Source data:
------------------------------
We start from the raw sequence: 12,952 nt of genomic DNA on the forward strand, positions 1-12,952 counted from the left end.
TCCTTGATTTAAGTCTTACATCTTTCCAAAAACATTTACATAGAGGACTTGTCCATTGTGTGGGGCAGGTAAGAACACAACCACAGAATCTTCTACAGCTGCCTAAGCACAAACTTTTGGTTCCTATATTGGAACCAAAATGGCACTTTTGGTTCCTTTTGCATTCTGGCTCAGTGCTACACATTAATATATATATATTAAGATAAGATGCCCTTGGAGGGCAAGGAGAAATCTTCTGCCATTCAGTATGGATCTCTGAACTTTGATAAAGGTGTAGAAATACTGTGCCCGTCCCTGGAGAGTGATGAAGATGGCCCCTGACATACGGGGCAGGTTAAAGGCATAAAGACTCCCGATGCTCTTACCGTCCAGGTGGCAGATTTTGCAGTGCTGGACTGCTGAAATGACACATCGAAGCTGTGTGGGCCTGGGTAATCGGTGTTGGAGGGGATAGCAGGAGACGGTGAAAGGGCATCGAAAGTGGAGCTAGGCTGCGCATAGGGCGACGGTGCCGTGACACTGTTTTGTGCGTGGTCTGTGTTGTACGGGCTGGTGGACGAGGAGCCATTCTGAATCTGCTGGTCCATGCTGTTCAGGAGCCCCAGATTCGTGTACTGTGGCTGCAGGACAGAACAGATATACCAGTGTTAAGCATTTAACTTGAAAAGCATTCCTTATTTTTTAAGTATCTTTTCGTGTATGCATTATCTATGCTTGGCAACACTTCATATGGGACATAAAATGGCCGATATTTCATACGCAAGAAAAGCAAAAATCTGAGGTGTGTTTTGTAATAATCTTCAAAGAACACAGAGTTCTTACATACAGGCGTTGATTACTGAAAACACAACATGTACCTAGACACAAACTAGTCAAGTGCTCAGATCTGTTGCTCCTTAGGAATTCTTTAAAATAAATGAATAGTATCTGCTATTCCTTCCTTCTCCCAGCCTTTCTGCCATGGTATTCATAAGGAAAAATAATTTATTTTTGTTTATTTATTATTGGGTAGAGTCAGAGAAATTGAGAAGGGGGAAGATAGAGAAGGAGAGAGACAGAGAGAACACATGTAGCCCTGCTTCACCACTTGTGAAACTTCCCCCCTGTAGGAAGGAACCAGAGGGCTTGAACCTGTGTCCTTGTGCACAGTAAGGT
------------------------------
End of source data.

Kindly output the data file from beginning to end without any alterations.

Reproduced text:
We start from the raw sequence: 12,952 nt of genomic DNA on the forward strand, positions 1-12,952 counted from the left end.
TCCTTGATTTAAGTCTTACATCTTTCCAAAAACATTTACATAGAGGACTTGTCCATTGTGTGGGGCAGGTAAGAACACAACCACAGAATCTTCTACAGCTGCCTAAGCACAAACTTTTGGTTCCTATATTGGAACCAAAATGGCACTTTTGGTTCCTTTTGCATTCTGGCTCAGTGCTACACATTAATATATATATATTAAGATAAGATGCCCTTGGAGGGCAAGGAGAAATCTTCTGCCATTCAGTATGGATCTCTGAACTTTGATAAAGGTGTAGAAATACTGTGCCCGTCCCTGGAGAGTGATGAAGATGGCCCCTGACATACGGGGCAGGTTAAAGGCATAAAGACTCCCGATGCTCTTACCGTCCAGGTGGCAGATTTTGCAGTGCTGGACTGCTGAAATGACACATCGAAGCTGTGTGGGCCTGGGTAATCGGTGTTGGAGGGGATAGCAGGAGACGGTGAAAGGGCATCGAAAGTGGAGCTAGGCTGCGCATAGGGCGACGGTGCCGTGACACTGTTTTGTGCGTGGTCTGTGTTGTACGGGCTGGTGGACGAGGAGCCATTCTGAATCTGCTGGTCCATGCTGTTCAGGAGCCCCAGATTCGTGTACTGTGGCTGCAGGACAGAACAGATATACCAGTGTTAAGCATTTAACTTGAAAAGCATTCCTTATTTTTTAAGTATCTTTTCGTGTATGCATTATCTATGCTTGGCAACACTTCATATGGGACATAAAATGGCCGATATTTCATACGCAAGAAAAGCAAAAATCTGAGGTGTGTTTTGTAATAATCTTCAAAGAACACAGAGTTCTTACATACAGGCGTTGATTACTGAAAACACAACATGTACCTAGACACAAACTAGTCAAGTGCTCAGATCTGTTGCTCCTTAGGAATTCTTTAAAATAAATGAATAGTATCTGCTATTCCTTCCTTCTCCCAGCCTTTCTGCCATGGTATTCATAAGGAAAAATAATTTATTTTTGTTTATTTATTATTGGGTAGAGTCAGAGAAATTGAGAAGGGGGAAGATAGAGAAGGAGAGAGACAGAGAGAACACATGTAGCCCTGCTTCACCACTTGTGAAACTTCCCCCCTGTAGGAAGGAACCAGAGGGCTTGAACCTGTGTCCTTGTGCACAGTAAGGT